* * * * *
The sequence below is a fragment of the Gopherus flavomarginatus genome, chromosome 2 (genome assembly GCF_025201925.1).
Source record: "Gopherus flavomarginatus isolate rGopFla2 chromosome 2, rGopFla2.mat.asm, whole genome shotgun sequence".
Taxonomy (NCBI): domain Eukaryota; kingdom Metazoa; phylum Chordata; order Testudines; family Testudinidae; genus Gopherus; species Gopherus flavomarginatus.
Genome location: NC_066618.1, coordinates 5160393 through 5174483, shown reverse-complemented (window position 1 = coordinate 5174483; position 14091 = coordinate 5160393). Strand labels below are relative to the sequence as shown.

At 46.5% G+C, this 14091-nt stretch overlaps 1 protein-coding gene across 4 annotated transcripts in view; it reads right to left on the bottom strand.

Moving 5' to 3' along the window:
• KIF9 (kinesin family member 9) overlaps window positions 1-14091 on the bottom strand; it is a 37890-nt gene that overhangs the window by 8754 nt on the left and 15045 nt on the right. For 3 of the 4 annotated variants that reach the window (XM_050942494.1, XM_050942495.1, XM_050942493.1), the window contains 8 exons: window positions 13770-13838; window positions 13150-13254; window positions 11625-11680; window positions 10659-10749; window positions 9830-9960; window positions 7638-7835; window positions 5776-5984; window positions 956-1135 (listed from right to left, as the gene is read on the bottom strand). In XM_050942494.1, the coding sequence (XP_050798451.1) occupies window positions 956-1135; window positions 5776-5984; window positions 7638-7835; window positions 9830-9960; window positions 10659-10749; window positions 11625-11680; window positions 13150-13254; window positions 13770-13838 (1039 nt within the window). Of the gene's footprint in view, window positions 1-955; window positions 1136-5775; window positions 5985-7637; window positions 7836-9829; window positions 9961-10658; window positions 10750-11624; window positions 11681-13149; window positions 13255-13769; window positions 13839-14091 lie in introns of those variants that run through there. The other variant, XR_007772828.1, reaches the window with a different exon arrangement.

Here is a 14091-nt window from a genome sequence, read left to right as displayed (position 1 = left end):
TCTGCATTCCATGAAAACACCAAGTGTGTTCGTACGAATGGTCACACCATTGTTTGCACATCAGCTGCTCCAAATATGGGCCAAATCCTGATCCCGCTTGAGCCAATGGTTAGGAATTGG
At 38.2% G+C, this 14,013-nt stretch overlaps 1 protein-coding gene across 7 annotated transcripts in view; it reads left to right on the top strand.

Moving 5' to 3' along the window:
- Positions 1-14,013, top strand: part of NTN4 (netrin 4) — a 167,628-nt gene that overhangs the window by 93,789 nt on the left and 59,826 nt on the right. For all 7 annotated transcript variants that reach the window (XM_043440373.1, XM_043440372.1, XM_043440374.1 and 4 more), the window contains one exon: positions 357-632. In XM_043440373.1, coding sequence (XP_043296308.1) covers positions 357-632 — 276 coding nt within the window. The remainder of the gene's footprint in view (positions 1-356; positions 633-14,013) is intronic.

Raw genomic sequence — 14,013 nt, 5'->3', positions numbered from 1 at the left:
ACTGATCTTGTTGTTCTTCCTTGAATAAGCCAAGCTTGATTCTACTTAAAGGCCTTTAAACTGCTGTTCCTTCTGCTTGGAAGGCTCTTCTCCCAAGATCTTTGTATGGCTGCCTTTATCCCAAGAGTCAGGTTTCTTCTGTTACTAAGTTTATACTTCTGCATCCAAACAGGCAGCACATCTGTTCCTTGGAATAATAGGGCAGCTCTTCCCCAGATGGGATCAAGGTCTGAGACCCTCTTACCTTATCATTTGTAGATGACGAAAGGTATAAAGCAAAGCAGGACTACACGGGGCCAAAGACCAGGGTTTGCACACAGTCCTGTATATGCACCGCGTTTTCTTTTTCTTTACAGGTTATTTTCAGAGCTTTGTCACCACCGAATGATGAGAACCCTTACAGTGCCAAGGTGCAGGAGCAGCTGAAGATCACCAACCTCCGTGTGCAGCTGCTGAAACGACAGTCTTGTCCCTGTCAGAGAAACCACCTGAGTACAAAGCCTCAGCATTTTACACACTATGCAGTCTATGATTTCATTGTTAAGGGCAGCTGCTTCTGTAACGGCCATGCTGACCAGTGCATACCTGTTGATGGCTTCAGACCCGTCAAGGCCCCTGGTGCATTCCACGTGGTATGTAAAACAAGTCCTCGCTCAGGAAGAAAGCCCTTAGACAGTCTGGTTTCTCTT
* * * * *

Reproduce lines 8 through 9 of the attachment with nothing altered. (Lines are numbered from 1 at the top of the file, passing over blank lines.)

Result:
Here is a 14091-nt window from a genome sequence, read left to right as displayed (position 1 = left end):
TCTGCATTCCATGAAAACACCAAGTGTGTTCGTACGAATGGTCACACCATTGTTTGCACATCAGCTGCTCCAAATATGGGCCAAATCCTGATCCCGCTTGAGCCAATGGTTAGGAATTGG